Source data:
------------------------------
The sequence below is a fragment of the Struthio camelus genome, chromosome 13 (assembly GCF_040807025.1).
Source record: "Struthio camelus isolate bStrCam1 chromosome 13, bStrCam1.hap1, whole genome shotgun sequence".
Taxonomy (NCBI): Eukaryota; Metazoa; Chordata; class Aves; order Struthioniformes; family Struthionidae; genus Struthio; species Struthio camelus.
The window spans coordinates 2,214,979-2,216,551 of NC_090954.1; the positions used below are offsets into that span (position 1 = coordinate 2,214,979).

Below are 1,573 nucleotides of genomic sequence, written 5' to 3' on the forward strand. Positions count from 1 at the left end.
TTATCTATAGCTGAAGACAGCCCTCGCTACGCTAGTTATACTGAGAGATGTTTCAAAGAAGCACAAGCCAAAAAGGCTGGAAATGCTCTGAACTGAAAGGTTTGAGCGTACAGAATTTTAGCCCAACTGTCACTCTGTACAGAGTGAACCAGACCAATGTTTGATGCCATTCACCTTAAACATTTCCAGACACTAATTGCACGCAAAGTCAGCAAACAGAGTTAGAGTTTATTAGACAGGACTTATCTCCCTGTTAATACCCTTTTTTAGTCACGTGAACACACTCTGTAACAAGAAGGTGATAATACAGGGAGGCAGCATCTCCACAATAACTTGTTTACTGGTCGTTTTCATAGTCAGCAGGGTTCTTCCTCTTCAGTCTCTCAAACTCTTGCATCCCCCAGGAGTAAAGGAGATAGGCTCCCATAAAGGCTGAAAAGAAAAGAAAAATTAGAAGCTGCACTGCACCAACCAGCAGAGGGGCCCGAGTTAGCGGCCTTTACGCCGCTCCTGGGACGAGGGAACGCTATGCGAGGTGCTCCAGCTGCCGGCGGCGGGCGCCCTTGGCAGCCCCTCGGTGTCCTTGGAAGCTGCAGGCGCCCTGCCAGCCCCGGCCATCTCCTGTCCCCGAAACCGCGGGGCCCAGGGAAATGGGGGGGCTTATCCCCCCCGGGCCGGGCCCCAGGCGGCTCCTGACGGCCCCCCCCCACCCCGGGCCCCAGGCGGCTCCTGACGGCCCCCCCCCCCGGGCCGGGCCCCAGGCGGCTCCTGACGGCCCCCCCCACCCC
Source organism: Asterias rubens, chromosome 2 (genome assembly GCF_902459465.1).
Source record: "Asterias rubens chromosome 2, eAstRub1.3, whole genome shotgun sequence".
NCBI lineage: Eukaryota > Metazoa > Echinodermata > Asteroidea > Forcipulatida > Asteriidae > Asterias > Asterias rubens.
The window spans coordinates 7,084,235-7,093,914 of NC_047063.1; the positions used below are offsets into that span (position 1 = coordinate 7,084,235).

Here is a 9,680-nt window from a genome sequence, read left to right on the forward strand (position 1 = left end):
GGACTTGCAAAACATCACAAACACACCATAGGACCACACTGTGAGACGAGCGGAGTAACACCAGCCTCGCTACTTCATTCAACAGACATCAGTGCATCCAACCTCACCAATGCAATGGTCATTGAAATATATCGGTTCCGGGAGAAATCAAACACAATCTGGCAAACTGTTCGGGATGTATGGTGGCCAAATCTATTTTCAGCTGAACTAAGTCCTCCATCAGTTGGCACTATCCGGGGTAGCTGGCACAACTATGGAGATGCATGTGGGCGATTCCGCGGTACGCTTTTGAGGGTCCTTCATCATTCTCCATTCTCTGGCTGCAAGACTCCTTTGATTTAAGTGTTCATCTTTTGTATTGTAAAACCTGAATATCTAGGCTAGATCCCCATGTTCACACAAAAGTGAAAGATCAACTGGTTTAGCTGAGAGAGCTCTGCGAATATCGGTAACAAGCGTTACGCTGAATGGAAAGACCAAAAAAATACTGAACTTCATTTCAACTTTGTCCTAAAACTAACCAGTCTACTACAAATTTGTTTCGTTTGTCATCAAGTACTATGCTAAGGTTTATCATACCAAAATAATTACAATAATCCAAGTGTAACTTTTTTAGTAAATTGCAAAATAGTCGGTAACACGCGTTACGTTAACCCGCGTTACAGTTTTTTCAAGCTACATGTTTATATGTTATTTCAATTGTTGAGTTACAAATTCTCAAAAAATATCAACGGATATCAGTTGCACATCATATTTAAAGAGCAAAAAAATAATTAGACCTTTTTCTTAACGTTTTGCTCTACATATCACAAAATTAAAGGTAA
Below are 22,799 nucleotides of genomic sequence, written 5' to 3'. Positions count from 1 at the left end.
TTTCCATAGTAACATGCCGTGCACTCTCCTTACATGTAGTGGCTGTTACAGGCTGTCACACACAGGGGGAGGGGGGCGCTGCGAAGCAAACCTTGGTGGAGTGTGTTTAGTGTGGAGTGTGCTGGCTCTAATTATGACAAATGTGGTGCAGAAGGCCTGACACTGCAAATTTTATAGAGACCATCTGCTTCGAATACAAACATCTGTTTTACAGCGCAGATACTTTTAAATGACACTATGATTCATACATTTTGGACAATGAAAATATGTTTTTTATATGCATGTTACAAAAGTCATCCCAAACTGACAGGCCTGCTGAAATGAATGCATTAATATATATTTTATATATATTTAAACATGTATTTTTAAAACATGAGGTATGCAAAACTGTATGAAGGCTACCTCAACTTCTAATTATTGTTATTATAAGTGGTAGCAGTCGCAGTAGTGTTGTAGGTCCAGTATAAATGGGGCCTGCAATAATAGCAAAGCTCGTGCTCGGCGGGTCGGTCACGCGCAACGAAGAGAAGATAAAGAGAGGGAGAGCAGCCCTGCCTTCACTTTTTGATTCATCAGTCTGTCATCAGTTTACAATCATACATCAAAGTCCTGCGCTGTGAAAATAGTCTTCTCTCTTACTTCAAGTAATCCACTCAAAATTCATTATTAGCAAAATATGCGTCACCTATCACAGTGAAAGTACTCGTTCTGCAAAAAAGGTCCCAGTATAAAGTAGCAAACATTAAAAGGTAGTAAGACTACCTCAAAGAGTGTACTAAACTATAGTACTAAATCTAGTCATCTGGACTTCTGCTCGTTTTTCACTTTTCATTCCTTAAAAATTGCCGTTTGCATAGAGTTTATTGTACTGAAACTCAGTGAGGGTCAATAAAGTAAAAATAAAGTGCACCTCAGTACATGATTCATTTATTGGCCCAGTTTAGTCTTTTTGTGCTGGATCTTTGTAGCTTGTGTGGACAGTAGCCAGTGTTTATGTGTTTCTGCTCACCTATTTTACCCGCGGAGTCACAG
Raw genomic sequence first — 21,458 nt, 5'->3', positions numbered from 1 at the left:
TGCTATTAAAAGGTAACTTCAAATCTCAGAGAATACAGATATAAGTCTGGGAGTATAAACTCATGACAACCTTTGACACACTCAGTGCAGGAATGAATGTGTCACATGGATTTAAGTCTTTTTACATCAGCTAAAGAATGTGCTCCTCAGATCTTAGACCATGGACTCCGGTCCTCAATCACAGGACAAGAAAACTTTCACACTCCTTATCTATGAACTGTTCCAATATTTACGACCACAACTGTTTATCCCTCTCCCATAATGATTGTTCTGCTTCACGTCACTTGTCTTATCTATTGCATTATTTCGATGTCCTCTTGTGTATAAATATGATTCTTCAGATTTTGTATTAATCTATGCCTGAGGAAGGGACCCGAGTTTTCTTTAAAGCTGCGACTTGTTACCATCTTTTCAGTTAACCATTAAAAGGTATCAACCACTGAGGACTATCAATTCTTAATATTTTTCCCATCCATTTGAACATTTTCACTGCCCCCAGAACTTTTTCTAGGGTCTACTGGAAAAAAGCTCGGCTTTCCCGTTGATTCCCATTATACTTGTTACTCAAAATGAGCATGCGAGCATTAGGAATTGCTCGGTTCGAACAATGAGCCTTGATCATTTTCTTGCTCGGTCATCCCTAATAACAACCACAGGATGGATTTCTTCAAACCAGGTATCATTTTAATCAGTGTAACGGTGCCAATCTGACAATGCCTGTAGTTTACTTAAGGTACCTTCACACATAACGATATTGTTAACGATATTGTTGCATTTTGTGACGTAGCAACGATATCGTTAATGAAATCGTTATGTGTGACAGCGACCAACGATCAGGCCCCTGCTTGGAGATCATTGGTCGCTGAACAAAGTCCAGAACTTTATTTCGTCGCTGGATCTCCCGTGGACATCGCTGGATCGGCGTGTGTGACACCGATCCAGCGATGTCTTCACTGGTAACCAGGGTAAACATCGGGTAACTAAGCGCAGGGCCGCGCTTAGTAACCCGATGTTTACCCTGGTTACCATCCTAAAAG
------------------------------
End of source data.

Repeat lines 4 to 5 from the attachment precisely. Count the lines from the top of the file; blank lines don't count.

The window spans coordinates 2,214,979-2,216,551 of NC_090954.1; the positions used below are offsets into that span (position 1 = coordinate 2,214,979).

Below are 1,573 nucleotides of genomic sequence, written 5' to 3' on the forward strand. Positions count from 1 at the left end.